The actual imaging plates are a combination of barium crystal layers which absorb the exposed images. They resemble standard-size X-ray films. For the best image quality, these imaging plates must be free from damage and scratches. They may be wiped with cotton gauze using a general household cleaner or soap and water. If
stains remain, use anhydrous isopropyl alcohol or anhydrous ethanol via cotton gauze and gently wipe. There is no need to routinely sterilize imaging plates.
Contaminated plates may be soaked in disinfecting solution, but do not allow the plates to remain in solution overnight or autoclave them. This will cause the layers of the imaging plate to bubble, blister, and separate. Imaging plates are reusable, but they can become damaged if patients bite or bend them. The barium layers make them toxic if ingested, so use barrier covers to avoid direct contact with patient saliva.
Equipment loss or ineffectiveness produces stress on both the hygienist and the patient, not to mention the interruption in the delivery of care. If equipment service becomes necessary, being familiar with the manufacturer's recommendations facilitates effective communication between you and the repair professional. Technology advancements and the growing necessity of this equipment to become integrated with hygiene services is becoming evident. With the launch of high-tech hygiene, properly performed equipment maintenance fosters reliable, dependable, trouble-free operation.
To clean, first spray approved equipment cleaner on the outer surface of your handpiece to remove stubborn debris.
After the light guide is steam-sterilized, it is important to wipe both ends to avoid forming spots of liquid that could cause shadowing or light distortion.
When inserts are first placed in the handpiece, lubricate them by filling the handpiece with water prior to seating the tip. This will increase the life of the O-ring and avoid a leaky insert.
Take care while using the aperture so as not to scratch or distort the tip by using added force on the wand. You will notice erratic readings if the tip is not properly cared for.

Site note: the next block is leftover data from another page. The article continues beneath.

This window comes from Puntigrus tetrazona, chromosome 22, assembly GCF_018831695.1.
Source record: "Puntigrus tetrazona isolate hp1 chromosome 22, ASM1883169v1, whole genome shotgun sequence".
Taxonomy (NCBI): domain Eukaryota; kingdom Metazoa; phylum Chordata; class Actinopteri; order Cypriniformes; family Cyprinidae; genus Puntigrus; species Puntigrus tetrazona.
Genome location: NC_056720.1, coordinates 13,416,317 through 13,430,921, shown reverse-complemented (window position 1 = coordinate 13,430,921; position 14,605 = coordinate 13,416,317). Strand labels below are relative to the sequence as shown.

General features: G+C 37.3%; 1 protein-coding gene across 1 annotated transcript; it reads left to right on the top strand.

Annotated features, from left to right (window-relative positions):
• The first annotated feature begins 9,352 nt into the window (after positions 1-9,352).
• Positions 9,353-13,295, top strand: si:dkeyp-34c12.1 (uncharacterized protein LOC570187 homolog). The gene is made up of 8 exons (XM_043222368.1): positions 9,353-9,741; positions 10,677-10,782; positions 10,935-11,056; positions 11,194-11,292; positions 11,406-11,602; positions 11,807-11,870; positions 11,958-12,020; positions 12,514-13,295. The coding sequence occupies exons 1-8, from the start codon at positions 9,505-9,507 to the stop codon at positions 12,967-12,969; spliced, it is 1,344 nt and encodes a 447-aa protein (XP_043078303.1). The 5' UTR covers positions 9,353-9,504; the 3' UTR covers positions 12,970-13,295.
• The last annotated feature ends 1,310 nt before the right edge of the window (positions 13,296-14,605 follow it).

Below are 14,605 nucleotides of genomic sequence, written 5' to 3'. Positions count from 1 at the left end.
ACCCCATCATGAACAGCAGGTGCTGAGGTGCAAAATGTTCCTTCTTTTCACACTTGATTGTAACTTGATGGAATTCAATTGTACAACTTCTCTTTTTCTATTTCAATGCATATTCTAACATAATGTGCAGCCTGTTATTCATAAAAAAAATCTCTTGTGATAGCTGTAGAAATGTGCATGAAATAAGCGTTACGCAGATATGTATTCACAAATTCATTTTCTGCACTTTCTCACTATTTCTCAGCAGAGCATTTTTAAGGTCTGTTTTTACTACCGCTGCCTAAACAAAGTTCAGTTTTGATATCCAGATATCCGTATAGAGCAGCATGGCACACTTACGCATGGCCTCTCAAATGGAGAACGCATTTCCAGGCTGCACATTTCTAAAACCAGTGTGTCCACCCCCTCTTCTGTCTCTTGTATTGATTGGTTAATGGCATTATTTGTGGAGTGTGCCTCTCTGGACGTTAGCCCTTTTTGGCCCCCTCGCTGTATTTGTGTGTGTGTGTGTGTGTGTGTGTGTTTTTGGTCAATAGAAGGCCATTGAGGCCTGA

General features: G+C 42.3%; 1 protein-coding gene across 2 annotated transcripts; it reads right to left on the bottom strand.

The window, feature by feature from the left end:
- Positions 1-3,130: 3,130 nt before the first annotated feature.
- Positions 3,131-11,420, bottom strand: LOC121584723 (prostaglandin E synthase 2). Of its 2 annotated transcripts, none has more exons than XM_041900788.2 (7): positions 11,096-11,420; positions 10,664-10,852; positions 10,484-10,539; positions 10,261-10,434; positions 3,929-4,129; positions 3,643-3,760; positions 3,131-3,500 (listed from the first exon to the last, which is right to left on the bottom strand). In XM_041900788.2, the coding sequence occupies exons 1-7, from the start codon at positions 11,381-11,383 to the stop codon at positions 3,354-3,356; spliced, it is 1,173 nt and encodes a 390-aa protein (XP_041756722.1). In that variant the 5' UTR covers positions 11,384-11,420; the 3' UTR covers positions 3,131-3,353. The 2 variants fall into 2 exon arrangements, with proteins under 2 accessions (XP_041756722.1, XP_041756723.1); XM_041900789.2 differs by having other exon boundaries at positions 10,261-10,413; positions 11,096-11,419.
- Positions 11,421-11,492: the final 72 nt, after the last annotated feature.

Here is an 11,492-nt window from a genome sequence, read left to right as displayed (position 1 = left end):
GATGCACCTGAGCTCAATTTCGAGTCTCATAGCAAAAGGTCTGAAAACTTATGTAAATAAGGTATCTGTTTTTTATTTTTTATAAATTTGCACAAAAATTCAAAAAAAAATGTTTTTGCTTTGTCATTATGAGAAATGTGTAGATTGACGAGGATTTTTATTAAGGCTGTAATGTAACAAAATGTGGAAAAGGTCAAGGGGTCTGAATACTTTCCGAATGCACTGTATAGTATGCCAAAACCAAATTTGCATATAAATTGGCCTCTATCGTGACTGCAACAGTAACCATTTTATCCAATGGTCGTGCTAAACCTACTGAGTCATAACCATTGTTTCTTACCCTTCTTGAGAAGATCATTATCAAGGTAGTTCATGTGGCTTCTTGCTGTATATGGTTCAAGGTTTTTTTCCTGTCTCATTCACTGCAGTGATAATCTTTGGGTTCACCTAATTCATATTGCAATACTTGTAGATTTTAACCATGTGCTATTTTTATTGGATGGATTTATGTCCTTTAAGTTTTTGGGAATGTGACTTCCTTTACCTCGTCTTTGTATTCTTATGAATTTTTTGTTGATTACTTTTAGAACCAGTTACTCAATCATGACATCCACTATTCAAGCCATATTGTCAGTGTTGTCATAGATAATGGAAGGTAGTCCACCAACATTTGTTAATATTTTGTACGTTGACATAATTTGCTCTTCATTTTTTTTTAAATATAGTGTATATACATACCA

All parts conducting cleaning powder must be absolutely dry before the powder chamber is filled. If moisture contaminates the powder, it can form hard clumps that are difficult to get through the nozzle head.
Do not soak the Diamond Probe® in disinfecting solutions because immersing the handle could short the electronic connections. The sensor probe handle is autoclavable.
Imaging and X-ray technology
The imaging carousel may be cleaned by removing it from the scanner well, depressing levers, and separating the image-holding plate from the barrel. Spray the soiled carousel with nonabrasive general household cleaner or soap and water.
To achieve clarity through the sapphire window, barrier protection and cleaning is in order. If images become fuzzy or show fog-like spotting, a cotton tip swab moistened with acetone or alcohol may be used to clean the surface window.
Karen Kaiser, RDH, has been in the dental field since 1987. She received her hygiene degree from Forest Park College in St. Louis, Mo., in 1994. She enjoys promoting dental hygiene in her community by attending health and science fairs, educating groups of children on oral care, and speaking at career days to promote dental hygiene. She currently does consulting for 3M ESPE and is on their Dental Hygiene Advisory Panel. She may be contacted by email at firstname.lastname@example.org.